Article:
First Look: The Churchill

There’s a fundamental problem with my favourite type of bar; the kind of place where the music is just loud enough to add ambience, there’s no sports on the TV, and it’s nice and cool on a summer afternoon.

I mean, there’s always cocktails, and maybe they have something exotic on tap like prosecco, and once in a while they’ll rotate in one of your favourite seasonals. But the fact of it is, they never have enough kinds of beer.

You can’t really blame them; it doesn’t make a ton of sense to have an entire taproom just to cater to the whims of the type of person who shows up during happy hour to an empty bar, holding their laptop and vainly trying to get some work done (sorry.) Certainly not 50 taps worth, that’s for sure. You’d have to build some kind of monstrous six-inch wide fire main pipe just to hold them all.

Some people just don’t listen to reason. The general manager of both Garrick’s Head Pub and their new sister pub The Churchill, Jay Nowak is one of them. He started at Garrick’s Head as a cook in 1999, moved to the bar then took over as manager. “I had no managing experience,” he laughs. “Just worked my way through.”

Jay Nowak sits at the bar of The Churchill

Jay Nowak sits at the bar of The Churchill

Back in late 2012, Jay put the original Garrick’s Head Pub through a renovation, doubling the floor space and ratcheting up the beer lines to the current 55. When the Bedford Regency’s The Ledge closed in September 2013, Jay saw the unused liquor license as an opportunity to further expand the bar trade on the ground floor. “Instead of having a hostess turning people away and sending them to Irish Times and to Bard and Banker and Earls I might as well have another location of my own!”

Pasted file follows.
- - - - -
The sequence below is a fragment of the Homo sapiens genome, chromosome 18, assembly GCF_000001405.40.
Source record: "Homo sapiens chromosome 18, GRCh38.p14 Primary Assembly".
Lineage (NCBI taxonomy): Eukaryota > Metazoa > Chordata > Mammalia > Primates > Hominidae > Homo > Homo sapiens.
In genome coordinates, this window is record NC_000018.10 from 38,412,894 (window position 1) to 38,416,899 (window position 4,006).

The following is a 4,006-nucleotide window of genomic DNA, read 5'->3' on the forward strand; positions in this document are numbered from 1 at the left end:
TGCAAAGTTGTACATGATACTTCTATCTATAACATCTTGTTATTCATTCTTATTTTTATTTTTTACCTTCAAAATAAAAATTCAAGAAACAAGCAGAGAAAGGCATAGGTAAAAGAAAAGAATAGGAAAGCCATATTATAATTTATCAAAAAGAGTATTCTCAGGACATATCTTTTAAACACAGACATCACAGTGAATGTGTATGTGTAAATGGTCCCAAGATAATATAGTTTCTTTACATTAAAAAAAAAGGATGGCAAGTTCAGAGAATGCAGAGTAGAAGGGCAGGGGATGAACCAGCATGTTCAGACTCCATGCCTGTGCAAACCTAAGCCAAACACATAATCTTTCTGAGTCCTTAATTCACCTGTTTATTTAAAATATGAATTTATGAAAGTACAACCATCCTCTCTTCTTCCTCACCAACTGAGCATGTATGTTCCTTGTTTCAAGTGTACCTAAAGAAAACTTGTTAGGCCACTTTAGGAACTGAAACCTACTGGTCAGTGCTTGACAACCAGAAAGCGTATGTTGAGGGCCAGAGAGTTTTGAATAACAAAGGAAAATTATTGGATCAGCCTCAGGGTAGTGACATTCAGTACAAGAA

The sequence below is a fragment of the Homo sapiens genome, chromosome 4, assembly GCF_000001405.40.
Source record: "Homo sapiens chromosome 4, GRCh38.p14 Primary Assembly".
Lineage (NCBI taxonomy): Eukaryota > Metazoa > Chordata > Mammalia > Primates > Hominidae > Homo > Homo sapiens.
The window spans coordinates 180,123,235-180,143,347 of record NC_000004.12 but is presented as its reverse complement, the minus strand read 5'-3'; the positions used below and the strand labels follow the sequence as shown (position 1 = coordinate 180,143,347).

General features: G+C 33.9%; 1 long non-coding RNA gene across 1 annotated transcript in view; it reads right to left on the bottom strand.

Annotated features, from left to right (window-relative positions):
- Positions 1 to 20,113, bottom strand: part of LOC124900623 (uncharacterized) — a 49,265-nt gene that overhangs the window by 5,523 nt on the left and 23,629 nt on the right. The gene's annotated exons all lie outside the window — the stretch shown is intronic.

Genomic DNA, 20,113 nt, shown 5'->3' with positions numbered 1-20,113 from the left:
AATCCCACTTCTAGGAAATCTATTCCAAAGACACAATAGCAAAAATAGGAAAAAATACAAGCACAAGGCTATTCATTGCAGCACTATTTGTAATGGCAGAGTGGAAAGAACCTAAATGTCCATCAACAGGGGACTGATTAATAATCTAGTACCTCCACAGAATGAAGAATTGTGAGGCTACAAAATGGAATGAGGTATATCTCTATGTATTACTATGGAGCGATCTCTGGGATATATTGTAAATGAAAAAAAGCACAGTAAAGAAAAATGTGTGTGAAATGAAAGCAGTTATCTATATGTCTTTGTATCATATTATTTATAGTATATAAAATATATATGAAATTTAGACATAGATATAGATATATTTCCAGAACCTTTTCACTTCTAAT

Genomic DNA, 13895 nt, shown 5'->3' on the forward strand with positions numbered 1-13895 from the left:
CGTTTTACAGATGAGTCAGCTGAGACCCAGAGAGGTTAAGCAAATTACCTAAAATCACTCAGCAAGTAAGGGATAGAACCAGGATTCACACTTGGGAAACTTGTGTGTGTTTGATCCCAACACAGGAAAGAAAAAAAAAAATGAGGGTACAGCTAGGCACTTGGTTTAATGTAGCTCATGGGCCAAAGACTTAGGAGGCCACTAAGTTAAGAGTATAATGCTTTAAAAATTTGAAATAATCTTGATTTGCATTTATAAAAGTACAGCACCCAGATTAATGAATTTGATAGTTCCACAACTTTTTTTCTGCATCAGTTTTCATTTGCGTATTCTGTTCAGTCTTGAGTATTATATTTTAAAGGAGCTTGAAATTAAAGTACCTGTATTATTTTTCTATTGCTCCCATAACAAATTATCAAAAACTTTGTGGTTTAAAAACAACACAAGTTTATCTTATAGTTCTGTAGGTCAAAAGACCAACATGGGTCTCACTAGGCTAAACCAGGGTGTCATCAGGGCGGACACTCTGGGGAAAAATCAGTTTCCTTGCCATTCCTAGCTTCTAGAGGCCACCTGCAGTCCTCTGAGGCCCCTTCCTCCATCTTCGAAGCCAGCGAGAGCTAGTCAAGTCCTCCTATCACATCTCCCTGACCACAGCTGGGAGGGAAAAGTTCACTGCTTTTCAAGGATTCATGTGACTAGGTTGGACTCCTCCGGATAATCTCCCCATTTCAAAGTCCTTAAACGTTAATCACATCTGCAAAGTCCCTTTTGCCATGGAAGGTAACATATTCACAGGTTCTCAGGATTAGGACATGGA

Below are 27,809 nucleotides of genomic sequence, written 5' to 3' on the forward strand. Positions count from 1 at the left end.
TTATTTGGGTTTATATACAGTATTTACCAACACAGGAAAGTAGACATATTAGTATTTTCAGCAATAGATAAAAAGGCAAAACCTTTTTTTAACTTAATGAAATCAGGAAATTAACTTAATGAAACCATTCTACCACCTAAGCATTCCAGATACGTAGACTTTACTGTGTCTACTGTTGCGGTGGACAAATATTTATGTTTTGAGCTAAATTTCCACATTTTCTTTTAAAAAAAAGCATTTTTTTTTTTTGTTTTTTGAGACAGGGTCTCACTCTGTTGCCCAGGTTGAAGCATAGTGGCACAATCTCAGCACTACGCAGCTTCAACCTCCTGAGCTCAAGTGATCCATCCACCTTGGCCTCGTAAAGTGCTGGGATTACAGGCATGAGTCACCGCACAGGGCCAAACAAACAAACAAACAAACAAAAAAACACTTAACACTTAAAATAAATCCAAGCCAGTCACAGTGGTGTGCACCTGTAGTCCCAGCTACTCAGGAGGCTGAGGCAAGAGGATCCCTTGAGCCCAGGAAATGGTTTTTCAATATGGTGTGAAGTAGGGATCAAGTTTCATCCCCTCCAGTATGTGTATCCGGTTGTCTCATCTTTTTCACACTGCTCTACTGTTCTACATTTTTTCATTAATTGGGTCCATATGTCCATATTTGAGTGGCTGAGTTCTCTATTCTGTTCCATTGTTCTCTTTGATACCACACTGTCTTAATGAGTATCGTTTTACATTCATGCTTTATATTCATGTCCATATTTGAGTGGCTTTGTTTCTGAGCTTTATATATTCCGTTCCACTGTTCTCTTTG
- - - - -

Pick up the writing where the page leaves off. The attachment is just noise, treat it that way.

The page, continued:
His vision was a quieter, slightly more upscale but casual spot. “If you wanna stroll in here in shorts and flip flops after walking around downtown all day then that’s cool!”

While the décor is a little darker and the space more intimate, The Churchill echoes the Garrick’s Head’s beer hall aesthetic with its long bar and high stools. Fifty new draft lines run down to the basement, where The Churchill’s original namesake, a seedy 1970s dive bar, has now become the new taproom. Shockingly, there are no duplicate beers between the two pubs. “Some of that rotator stuff that was successful over there [in the Garrick’s Head] got its own line here,” says Jay, who also brought in some new imports, “ Pilsner Urqell, is selling like crazy.”

Jay’s also excited to host Moon Under Water beer, which is the first time he’s featured a local brewpub. “I’ve always thought it was a bit of competition, but Clay and Chelsea over there are awesome and they’re doing a lot for beer, and not everyone can get over to Rock Bay.”

For those of us with a gluten allergy, The Churchill’s taps now also feature brews from Glutenberg, a Quebec brewery that makes nothing but 100% gluten-free beer, preventing cross-contamination and allowing them to focus on the best beer possible.


As befitting its new décor, The Churchill has also expanded its horizons beyond the beer and pub food of its sister bar. “The cocktails menu is totally new for us,” says Jay. “We’ve never really done anything outside of the regular Long Island, etc.” The new menu features cocktails invented by Ryan Malcolm, Saltspring Island Ales rep and part owner of New Theatre Spirits. And though the food comes from the same kitchen, it leans a little more towards the tapas end of things, with changes planned monthly — but don’t expect anything too out of the ordinary. “We’re not Little Jumbo or Stage!”

So—with 50 brand new taps, I need a recommendation. “The Lighthouse Vanilla Stout is pretty cool,” Jay says of the unique beer Lighthouse brewmaster Dean McLeod put together specifically for The Churchill. “When [Dean] stops by on the way home it’s usually here.”

Tons of beers, comfortable seats, quiet atmosphere and good vibes? I don’t blame him.


1140 Government St

Victoria, BC V8W 1Y2

Written By:

Vancouver-born photographer, writer and designer Sol Kauffman has had his hands dirty in restaurant kitchens for years, washing dishes and slinging pizzas. In 2008 he moved to Victoria to pursue a BFA in Creative Writing at UVic ...

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